A note to parents of the young bassoon player.
As a parent of the budding bassoonist you play a key role in helping them make rapid progress. After all you have already found a bassoon teacher, paid for the books, the reeds, the hire or even purchase of the instrument and endured the first fantastic cow noises coming from the new addition to the family! You could of course sit back and hope that their weekly lesson of half an hour will bear fruit and transform them into the next soloist and speed their progress into the National Youth Orchestra OR you could get more involved! But how?
From my experience the pupils who get distinction in their exams and make rapid progress have a great deal of support at home. Not that you are expected to teach the bassoon - that's my job. But working with parents on ways to help their child practise constructively and regularly (without undue nagging or "pressure") and by sending recordings of lessons and "how the piece goes" by email to the parents to put on the student's ipod, I have seen a huge difference in speed of progress this year.
Most teachers keep a notebook that they send back with your child after a lesson. This lays out what they have done in the lesson, what they want the child to practise and a place for you to make notes and in some cases sign off the times that the young player has actually practised! But even in schools where this is part of the rules the practise book gets neglected. A short note from you back to the teacher in this book is a huge encouragement that we are not writing notes into a void.
The child who doesn't want to practise at all is not being discussed here - that's a different story. But the willing pupil will usually have chosen the bassoon because they have heard one being demonstrated at school by someone like me and have realised for themselves that it is a wondrous noise unlike anything else. But the sound that comes out of their bassoon (or in the case of the small ones out of their mini bassoon or tenoroon) can bear little resemblance to what they heard. And the task becomes getting enough progress FAST enough so that they can sound good and get to play in their school ensemble as that's when the real fun starts - the bassoon is really a social instrument and doesn't stand up well to years of solitary confinement.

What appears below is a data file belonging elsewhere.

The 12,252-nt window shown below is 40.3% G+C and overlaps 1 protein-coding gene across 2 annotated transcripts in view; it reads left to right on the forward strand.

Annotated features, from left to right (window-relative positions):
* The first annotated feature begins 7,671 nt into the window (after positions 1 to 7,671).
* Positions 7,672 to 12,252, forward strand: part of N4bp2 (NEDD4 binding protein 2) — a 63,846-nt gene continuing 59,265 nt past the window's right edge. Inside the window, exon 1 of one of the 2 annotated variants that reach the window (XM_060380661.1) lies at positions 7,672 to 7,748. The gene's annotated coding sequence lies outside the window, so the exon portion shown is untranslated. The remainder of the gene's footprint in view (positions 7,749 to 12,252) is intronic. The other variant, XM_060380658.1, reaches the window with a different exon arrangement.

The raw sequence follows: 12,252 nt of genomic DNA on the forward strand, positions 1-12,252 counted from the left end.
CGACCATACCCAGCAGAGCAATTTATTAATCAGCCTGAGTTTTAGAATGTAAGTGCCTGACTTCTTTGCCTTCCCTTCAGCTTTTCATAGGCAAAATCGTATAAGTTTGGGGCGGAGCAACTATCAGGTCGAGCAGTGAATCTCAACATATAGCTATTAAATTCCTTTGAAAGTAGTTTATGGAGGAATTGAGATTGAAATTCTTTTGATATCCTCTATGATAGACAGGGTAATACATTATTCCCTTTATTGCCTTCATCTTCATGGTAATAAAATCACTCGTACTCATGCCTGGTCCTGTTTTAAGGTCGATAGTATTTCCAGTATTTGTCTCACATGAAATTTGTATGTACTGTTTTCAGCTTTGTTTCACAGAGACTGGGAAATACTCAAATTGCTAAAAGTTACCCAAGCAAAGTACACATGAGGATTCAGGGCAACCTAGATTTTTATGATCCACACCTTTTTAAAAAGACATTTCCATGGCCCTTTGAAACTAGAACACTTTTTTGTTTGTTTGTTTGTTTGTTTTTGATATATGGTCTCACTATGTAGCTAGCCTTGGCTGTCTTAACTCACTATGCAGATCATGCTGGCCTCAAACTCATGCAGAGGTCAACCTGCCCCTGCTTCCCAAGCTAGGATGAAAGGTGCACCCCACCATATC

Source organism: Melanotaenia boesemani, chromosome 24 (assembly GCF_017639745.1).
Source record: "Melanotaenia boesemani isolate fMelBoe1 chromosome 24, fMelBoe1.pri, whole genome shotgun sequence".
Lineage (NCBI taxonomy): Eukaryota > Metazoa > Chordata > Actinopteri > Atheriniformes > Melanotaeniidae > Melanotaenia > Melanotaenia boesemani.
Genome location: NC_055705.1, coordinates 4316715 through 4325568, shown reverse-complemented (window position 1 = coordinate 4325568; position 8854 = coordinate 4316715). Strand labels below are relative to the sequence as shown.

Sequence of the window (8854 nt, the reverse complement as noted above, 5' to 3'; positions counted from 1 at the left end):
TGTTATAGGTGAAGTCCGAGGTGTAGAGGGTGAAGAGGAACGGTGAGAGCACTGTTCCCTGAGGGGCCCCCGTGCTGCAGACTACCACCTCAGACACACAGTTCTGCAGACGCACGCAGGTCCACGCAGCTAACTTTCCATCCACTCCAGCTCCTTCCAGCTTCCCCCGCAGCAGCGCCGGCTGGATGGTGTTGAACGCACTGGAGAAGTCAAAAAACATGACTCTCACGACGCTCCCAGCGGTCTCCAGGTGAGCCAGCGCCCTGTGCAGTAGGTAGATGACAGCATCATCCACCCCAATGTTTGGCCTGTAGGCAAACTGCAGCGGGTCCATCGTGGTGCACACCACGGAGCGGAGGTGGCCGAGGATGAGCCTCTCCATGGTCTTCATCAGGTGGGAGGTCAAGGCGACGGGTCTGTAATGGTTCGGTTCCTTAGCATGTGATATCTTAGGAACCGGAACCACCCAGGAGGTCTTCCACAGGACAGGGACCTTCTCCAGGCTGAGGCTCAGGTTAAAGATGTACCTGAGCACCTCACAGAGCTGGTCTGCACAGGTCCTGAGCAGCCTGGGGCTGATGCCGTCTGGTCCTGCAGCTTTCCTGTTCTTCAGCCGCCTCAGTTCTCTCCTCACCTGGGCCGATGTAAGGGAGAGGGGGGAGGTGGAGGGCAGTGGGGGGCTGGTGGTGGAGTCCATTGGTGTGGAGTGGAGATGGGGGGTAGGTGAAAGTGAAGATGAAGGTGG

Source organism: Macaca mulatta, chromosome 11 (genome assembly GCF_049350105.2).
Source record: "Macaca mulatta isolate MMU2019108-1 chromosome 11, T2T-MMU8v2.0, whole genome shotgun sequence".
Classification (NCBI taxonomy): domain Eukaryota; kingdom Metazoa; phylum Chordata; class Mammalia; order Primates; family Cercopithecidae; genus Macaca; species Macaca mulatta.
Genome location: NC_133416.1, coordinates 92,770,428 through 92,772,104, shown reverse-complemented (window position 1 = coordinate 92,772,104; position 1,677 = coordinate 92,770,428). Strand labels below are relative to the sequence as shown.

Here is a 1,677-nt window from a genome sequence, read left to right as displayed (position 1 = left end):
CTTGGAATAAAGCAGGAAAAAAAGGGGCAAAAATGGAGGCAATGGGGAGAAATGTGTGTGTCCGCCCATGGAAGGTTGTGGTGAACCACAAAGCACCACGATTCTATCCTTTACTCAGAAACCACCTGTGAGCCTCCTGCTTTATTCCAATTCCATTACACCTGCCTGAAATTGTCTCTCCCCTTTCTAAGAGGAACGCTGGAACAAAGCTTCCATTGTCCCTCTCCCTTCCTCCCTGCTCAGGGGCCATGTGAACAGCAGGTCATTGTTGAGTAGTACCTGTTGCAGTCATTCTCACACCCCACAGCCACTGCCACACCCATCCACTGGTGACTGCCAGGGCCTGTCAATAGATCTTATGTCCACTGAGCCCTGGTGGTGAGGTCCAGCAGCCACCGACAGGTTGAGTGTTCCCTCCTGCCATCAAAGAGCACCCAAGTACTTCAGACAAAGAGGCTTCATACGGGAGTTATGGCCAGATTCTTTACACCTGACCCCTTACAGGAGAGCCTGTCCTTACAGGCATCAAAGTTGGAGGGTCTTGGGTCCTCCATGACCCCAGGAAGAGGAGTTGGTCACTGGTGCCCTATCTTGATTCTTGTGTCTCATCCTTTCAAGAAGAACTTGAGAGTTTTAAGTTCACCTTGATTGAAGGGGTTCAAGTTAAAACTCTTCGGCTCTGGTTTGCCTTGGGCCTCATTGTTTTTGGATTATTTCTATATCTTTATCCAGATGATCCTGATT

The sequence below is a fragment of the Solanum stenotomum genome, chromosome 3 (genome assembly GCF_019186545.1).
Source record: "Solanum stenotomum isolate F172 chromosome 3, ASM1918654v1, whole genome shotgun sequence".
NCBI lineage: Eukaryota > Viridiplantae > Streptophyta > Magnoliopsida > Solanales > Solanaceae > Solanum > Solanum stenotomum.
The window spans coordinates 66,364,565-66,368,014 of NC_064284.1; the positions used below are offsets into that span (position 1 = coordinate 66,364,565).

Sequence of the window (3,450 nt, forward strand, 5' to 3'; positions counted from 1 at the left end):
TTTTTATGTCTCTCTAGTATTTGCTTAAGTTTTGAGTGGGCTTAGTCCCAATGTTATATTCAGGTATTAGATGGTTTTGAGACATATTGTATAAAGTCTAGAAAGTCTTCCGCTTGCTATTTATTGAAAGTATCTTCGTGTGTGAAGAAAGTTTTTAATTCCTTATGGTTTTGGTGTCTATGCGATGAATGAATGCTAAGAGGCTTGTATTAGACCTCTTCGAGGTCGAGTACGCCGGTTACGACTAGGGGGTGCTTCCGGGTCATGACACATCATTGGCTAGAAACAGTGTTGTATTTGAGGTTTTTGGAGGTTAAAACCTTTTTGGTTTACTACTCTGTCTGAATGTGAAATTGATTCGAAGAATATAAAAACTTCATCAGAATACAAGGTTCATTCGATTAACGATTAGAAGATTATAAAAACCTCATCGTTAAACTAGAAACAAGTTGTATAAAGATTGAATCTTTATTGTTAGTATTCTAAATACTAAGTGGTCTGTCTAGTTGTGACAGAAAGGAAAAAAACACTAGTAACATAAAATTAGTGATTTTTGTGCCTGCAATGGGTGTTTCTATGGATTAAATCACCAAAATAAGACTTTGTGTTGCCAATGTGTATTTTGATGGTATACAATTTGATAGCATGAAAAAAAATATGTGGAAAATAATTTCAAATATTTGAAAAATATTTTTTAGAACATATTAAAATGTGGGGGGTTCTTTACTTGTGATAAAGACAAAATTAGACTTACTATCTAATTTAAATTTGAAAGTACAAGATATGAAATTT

By getting agreement on how much time they can practise (around the sports club, the swimming, the friends, the TV, and the ever increasing "homework" from school) we can then start to monitor progress. This is much more important than "time spent". Progress is what they want and we all want. If they can do this effectively in the least time and have fun whilst doing it then we are all happy. And when things are going slowly that's the time to go back and forth with notes in the book or even call to discuss. With the lazier pupils I often make this into a game of how they can practise better in less time and point out I give no rewards for time wasted blowing down the bassoon with no progress.
As a teacher I want my pupils to learn WHAT and HOW to practise so that they can see, hear and feel the progress and enjoy that progress. Some are exam driven, others reward driven and some (the ideal bassoonist) are happy to go up to their room and tinker and experiment and come back and say "I found bottom Bb!" the next week.
If you are a parent of a pupil of mine already you will know you get emails/sound files and recommendations as well as writings in the "practise book" each week. With these tools and an open dialogue back and forth the whole "learning adventure" is greatly aided.
Here's to constructive practise and happy blowing!